Getting a COVID-19 vaccine during pregnancy can help protect both mother and baby.
But does it matter which vaccine or at what stage of pregnancy a woman receives her shots? New research suggests it does, and that getting immunized earlier in pregnancy may be better.
In their study, investigators focused on maternal immune responses to the vaccine and the transfer of COVID antibodies to the fetus through the placenta.
“Our goal was to compare maternal antibody responses and transplacental transfer of antibody to the neonate with vaccination across all three trimesters of pregnancy, and across different vaccine platforms [Moderna, Pfizer, and Johnson & Johnson],” said study co-senior author Dr. Andrea Edlow, a maternal-fetal medicine specialist at Massachusetts General Hospital and an assistant professor of Obstetrics, Gynecology, and Reproductive Biology at Harvard Medical School.
“We hope to use this information to better counsel patients wondering about vaccination in the first versus the second or third trimester,” Edlow said in a hospital news release.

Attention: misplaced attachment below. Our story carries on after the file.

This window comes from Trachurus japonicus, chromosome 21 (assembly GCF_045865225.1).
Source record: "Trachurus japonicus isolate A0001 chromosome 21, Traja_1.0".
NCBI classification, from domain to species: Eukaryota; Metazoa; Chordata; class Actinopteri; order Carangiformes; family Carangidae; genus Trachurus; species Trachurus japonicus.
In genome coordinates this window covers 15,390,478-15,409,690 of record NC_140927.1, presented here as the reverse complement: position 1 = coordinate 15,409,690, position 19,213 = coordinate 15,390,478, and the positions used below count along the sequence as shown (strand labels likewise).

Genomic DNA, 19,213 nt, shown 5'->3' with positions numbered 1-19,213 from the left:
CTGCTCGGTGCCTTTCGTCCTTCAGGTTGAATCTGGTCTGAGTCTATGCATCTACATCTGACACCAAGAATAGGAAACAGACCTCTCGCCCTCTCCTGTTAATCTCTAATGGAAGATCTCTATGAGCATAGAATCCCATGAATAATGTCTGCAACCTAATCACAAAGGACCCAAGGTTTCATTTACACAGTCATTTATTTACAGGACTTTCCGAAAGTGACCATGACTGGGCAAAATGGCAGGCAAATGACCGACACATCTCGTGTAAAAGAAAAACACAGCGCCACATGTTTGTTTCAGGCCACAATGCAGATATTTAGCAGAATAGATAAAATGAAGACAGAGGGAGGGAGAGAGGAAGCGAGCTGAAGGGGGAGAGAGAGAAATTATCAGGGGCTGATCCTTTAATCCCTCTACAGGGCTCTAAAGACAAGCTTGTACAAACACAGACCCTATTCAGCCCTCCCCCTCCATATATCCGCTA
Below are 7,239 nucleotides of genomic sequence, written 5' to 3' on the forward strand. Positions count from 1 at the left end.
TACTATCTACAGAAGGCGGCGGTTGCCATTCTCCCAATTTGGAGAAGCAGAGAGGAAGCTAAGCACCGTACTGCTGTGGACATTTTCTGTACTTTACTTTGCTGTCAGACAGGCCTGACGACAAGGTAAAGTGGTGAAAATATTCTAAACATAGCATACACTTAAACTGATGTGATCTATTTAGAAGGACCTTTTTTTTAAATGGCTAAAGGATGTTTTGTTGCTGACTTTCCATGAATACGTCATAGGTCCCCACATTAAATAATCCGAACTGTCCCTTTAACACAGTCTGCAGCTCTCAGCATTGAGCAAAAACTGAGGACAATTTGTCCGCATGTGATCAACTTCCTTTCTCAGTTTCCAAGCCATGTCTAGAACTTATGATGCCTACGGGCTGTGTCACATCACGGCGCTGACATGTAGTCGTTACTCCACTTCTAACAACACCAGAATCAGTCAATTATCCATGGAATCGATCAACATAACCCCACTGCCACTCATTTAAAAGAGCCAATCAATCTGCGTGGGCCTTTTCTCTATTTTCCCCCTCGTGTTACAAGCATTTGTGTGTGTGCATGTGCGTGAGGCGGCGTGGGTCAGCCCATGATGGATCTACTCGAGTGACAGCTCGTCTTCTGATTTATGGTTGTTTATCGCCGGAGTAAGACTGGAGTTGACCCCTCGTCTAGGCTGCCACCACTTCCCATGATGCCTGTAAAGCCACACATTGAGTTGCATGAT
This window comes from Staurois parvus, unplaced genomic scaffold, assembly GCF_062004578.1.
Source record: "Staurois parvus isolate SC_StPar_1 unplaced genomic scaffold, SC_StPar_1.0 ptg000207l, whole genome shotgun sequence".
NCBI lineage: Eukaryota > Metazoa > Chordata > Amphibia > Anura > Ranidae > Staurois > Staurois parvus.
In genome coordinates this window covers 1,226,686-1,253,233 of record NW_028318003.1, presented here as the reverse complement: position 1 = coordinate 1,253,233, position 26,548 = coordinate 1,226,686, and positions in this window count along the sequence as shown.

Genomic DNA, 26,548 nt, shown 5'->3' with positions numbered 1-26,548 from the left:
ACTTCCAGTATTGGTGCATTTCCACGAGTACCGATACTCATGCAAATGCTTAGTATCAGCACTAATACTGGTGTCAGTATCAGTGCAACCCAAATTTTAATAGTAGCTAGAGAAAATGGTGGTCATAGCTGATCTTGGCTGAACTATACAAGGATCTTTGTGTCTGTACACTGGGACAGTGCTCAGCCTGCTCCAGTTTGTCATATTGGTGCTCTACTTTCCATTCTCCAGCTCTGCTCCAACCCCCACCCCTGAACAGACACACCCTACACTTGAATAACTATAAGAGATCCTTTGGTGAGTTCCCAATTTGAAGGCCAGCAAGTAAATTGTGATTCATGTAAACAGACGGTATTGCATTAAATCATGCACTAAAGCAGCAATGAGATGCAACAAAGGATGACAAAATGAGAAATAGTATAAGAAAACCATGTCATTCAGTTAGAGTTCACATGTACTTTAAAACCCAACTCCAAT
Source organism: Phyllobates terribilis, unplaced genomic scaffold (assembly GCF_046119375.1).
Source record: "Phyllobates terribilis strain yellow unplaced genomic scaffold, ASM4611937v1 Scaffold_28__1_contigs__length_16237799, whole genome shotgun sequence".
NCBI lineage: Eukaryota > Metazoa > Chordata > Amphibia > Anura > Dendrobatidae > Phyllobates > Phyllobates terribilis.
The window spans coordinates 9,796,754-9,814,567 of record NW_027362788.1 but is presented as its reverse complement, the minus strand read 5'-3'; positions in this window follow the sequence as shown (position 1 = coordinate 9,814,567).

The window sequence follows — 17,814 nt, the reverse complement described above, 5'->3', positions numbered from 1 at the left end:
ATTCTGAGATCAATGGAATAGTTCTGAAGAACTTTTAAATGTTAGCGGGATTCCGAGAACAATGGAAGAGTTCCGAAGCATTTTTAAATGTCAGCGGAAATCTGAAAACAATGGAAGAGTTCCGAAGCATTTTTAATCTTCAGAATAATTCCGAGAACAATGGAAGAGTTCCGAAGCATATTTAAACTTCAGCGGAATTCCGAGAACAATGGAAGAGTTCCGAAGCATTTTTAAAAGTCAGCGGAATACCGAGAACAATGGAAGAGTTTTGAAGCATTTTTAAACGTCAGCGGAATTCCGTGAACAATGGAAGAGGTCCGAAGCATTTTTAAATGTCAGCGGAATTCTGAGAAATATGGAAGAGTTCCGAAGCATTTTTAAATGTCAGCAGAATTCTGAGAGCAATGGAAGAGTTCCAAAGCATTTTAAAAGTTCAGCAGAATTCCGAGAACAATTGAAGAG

The researchers studied the antibody responses in 158 pregnant women who used Janssen’s adenovirus-based vaccine, Moderna’s mRNA vaccine and Pfizer’s mRNA vaccine. They also evaluated maternal and umbilical cord blood in 175 maternal-neonatal pairs.
The team found lower-functioning antibodies in women who received the adenovirus-based vaccine than in those who received the mRNA vaccines. It also found subtle advantages in antibody levels and function in women who received the Moderna vaccine over the Pfizer vaccine.
The mRNA vaccine-induced antibodies had higher levels and functions against the Alpha, Beta, Delta and Gamma variants, as well as vaccine-induced antibodies with neutralizing activity against Omicron.
Getting vaccinated in the first or third trimesters lead to more maternal immune responses relative to second-trimester vaccination. However, the transfer of antibodies to the fetus through the placenta was most efficient with first and second trimester vaccination.
“These data support the initial vaccine series early in pregnancy if it has not yet been administered, with possible boosting later in pregnancy if eligible, to optimize protective antibody titers for both mother and neonate,” said co-senior study author Galit Alter, a core member at the Ragon Institute of MGH, MIT and Harvard and a professor of medicine at Harvard Medical School.
The authors called for further research.
“Additional studies are needed to understand how to optimize maternal and neonatal immunity induced by vaccines in general during pregnancy,” said co-senior study author Dr. Kathryn Gray, an associate obstetrician at Brigham and Women’s Hospital in Boston and an assistant professor of obstetrics, gynecology, and reproductive biology at Harvard Medical School.
The findings were published in Nature Communications.